ST. LOUIS – The City of St. Louis did not violate a man’s constitutional right to a speedy trial, as Tracy McKee claimed, Circuit Judge John Riley ruled on Monday.
McKee 42, had filed five motions asking for a speedy trial since he was arrested in September 2006 on charges of tampering with motor vehicles.
McKee was released on bond last week, after 19 months in jail. He claimed his case had been delayed by a new scheduling system – which St. Louis circuit judges voted to eliminate in December.
Judge Riley ruled that McKee’s rights were violated, hundreds of defendants who have faced such delays could have filed similar motions.
McKee’s case drew the attention of the Missouri Supreme Court, which gave Riley 30 days to dismiss the charges or bring McKee’s case to trial. The Supreme Court ruled that it did not have enough information to determine if McKee’s rights were violated because of the long delay. But Missouri courts have said delays longer than 8 months are “presumptively prejudicial” to a defendant’s ability to mount a defense.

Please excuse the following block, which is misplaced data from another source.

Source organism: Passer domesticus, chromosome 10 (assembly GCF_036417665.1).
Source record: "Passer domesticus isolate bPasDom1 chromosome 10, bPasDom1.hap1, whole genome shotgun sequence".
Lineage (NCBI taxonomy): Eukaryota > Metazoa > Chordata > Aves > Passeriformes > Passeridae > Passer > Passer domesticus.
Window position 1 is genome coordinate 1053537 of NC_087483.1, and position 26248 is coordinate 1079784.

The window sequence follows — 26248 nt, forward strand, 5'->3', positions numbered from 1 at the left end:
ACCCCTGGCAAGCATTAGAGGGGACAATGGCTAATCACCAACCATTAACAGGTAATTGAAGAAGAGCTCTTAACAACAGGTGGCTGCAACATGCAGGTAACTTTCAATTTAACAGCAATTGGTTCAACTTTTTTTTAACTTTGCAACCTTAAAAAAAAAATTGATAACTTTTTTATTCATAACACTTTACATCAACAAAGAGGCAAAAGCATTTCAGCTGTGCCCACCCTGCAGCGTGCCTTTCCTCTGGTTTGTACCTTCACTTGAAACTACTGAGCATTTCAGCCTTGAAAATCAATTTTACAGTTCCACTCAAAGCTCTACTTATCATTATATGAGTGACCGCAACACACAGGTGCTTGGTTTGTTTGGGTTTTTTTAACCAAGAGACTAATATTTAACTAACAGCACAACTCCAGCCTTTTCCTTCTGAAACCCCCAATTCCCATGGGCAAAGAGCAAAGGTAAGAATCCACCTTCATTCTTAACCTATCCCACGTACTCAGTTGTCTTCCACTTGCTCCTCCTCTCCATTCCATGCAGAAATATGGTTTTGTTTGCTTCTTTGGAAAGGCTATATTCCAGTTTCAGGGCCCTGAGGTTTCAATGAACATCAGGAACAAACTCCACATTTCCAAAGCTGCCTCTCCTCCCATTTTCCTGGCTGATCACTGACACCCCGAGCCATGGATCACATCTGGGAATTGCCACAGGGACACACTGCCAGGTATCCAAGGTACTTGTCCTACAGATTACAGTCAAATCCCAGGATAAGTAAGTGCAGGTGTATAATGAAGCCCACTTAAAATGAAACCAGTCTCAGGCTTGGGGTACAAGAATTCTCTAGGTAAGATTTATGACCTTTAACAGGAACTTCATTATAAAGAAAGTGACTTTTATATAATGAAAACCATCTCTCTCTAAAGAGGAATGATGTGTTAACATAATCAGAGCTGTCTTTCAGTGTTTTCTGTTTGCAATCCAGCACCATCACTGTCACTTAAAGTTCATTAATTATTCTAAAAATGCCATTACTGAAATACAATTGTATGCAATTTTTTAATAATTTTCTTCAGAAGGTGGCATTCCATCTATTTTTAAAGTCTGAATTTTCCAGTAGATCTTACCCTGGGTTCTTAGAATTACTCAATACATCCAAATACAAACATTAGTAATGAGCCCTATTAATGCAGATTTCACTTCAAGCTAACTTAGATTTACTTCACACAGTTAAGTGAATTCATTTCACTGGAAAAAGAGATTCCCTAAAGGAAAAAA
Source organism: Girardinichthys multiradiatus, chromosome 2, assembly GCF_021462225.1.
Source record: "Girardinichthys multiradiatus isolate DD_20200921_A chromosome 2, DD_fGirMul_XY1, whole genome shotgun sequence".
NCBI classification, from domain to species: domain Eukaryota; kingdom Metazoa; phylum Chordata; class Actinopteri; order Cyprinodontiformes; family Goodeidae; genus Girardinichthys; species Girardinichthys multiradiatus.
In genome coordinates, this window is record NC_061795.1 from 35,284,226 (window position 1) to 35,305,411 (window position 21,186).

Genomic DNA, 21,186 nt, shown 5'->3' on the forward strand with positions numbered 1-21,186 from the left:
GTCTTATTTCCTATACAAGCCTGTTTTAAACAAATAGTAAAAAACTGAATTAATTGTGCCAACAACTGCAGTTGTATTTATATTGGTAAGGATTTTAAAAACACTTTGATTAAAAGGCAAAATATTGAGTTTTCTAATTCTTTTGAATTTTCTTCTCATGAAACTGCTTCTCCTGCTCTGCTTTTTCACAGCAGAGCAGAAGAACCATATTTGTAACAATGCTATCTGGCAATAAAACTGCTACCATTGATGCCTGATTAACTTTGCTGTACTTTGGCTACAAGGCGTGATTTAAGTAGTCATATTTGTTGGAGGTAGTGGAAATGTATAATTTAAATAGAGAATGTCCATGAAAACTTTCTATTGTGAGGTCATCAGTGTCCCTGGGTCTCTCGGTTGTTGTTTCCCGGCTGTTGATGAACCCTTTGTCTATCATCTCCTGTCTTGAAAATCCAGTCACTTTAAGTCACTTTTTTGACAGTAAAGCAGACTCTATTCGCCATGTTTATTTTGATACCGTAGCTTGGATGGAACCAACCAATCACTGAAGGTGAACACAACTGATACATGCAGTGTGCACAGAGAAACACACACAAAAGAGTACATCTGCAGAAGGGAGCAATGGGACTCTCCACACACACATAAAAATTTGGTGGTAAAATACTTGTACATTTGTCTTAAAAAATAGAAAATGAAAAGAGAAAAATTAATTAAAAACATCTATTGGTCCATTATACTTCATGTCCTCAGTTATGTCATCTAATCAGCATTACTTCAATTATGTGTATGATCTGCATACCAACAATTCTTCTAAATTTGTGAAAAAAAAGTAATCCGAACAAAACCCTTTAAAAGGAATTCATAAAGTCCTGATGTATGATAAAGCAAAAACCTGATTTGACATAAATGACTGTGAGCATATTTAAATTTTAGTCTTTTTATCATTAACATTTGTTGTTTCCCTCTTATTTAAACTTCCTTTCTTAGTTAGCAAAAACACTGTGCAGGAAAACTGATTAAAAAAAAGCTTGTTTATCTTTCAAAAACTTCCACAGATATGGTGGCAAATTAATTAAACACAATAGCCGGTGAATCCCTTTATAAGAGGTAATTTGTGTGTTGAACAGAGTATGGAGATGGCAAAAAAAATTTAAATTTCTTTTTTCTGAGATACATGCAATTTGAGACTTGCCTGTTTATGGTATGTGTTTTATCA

Judge Riley wrote that three factors must be weighed once a trial gets beyond the 8-month mark: prevention of pretrial imprisonment, minimization of the defendant’s anxiety, and prejudice.
Riley found that the delay had not hurt McKee’s ability to defend himself. He cited the two times that McKee agreed to plead guilty, but backed out, lengthening the process. McKee’s trial has been set for Jan. 28.